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Oat Mountain (California) facts for kids

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Oat Mountain
Highest point
Elevation 3,747 feet (1,142 m) NAVD 88
Prominence 1,947 ft (593 m)
Geography
Location Los Angeles County, California, U.S.
Parent range Santa Susana Mountains
Topo map Oat Mountain
Climbing
Easiest route Road hike

Oat Mountain is a peak of the Santa Susana Mountains overlooking the San Fernando Valley (near Los Angeles, California) to the south and southeast. Oat Mountain is the highest peak in the Santa Susana Mountains of California. The Los Angeles district of Chatsworth is to the south of the mountain. There are many microwave relay antennas as well as Doppler weather equipment at Oat Mountain. SoCal Gas has several wells in the area as well.

Climate

The climate on Oat Mountain varies from season to season. During the start of the year in January, occasional rain showers and thunderstorms may pass over the mountain. Cold storms produce light snow on the peaks of the mountain, when the snow level drops under 4,000 feet. Going into spring the weather may change. Some years it may be very dry on the mountain causing a lack of vegetation. In other years though the springtime could bring heavy storms with upwards of 4" of rain and some snow. The summer has dry periods and occasional thunderstorms (brought in by sub-tropical moisture in the Pacific Ocean) from the floors of the San Fernando Valley and Santa Clarita Valley. This may bring flash flooding and debris flows from burn scars in the area. Fall is typically dry and sunny but Santa Ana Winds can cause small wildfires to start on the mountain.

Climate data for Oat Mountain, California (elevation 3,747 ft)
Month Jan Feb Mar Apr May Jun Jul Aug Sep Oct Nov Dec Year
Average high °F (°C) 55
(12.8)
56
(13.3)
62
(16.7)
65
(18.3)
73
(22.8)
78
(25.6)
86
(30)
87
(30.6)
83
(28.3)
72
(22.2)
62
(16.7)
54
(12.2)
87
(30.6)
Daily mean °F (°C) 47
(8.3)
47
(8.3)
51
(10.6)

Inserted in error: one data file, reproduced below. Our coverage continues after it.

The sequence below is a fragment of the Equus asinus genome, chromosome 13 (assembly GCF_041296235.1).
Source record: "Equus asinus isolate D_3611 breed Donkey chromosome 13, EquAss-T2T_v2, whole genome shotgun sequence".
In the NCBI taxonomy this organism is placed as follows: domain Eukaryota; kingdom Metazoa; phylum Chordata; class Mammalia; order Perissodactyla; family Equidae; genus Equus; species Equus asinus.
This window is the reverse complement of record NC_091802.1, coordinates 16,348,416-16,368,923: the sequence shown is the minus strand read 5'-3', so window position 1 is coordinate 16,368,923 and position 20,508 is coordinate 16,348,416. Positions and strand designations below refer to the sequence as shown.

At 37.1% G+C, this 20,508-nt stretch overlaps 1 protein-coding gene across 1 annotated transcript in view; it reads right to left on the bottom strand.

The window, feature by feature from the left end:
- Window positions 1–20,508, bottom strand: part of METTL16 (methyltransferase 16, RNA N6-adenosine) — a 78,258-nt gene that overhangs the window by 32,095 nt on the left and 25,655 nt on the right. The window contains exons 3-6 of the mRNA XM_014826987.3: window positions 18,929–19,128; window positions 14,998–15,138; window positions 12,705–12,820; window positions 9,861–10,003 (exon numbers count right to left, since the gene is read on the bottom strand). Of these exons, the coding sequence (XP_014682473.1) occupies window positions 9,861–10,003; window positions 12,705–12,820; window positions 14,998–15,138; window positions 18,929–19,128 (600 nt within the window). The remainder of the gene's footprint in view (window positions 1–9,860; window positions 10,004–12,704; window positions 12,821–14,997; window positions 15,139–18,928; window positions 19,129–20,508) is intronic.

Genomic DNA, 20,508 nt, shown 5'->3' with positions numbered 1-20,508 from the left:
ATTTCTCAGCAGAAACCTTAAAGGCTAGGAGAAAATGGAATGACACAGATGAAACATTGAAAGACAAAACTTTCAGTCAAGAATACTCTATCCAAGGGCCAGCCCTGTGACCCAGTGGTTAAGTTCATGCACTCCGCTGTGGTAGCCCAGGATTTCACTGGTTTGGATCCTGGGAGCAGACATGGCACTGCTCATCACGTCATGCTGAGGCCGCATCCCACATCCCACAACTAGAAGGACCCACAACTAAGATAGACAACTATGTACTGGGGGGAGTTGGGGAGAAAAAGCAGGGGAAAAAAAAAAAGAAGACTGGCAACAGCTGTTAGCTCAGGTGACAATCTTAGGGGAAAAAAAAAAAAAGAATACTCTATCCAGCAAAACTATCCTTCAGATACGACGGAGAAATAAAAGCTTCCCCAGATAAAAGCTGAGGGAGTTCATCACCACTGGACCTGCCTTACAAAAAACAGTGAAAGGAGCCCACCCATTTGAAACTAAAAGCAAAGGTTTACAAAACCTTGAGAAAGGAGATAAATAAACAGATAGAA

53
(11.7)
60
(15.6)
64
(17.8)
71
(21.7)
72
(22.2)
69
(20.6)
60
(15.6)
52
(11.1)
46
(7.8)
58
(14.4)
Average low °F (°C) 39
(3.9)
37
(2.8)
40
(4.4)
41
(5)
47
(8.3)
50
(10)
56
(13.3)
56
(13.3)
55
(12.8)
48
(8.9)
42
(5.6)
38
(3.3)
37
(2.8)
Precipitation inches (mm) 4.7
(119)
3.9
(99)
3.7
(94)
1.1
(28)
0.3
(8)
0.1
(3)
0
(0)
0.3
(8)
0.5
(13)
0.7
(18)
2.6
(66)
3.1
(79)
21
(533)
Avg. precipitation days (≥ 0.01 in) 5 4 5 2 0 0 0 0 1 1 3 4 25
Source: NOAA (via Google)

Flora and fauna

Wildlife in the area is very sparse in summer months (though occasionally a bear can be spotted). Oat Mountain has typically the same type of flora and fauna found elsewhere in the Mountain range. Mountain lions are particularly common in the region and can be seen almost all year round along with birds like the turkey vulture and the Canada goose.

Vegetation is not very diverse on the mountain. The mountain is usually covered in brown grass and oats in the summer but during heavy periods of rain the mountain is usually green and contains more wildlife.

Human interference

Oat Mountain has had many major problems in modern times, starting with the construction of two Cold War-era SAM-A-7 (Surface-to-Air Missile, Army, design 7, later changed to MIM-3 (Mobile Interceptor Missile, design 3) Nike Ajax and SAM-A-25/MIM-14 Nike Hercules anti-aircraft missile sites. Known as Nike Missile Site LA-88, they were there not so much to protect the civilian population of the San Fernando Valley, but to guard important military and industrial facilities like the Santa Susana Field Lab, from Soviet attack. They were in operation from 1956-1974. Since then, it was heavily contaminated and debris and abandoned buildings litter that area, located on Browns Canyon Road below Oat Mountain.

In 2015, a story made headlines when a gas leak was reported at one of the seven oil fields littering the natural areas of the mountain. The Aliso Canyon Oil Field was involved in this situation. Many people reported nose bleeds, strong headaches, and other symptoms. That same year the oil field was shut down and taken to court. As of August 2017, the oil field is scheduled to reopen but may be taken to the city regional court in Los Angeles or to the federal court in Sacramento.

Hiking and destinations

Oat Mountain has many hiking trails and scenic destinations. One of the main hiking trails ascends the San Fernando Valley side of the mountain and has four different connecting trails. One of these leads to Nike Missile Site LA-88 with abandoned buildings, vehicles, and rubble surrounding it. One expert route up the mountain follows the backbone of the mountain in Santa Clarita but is difficult because it is forested. The last trail is a 16-mile hike between Rocky Peak and Oat Mountain.

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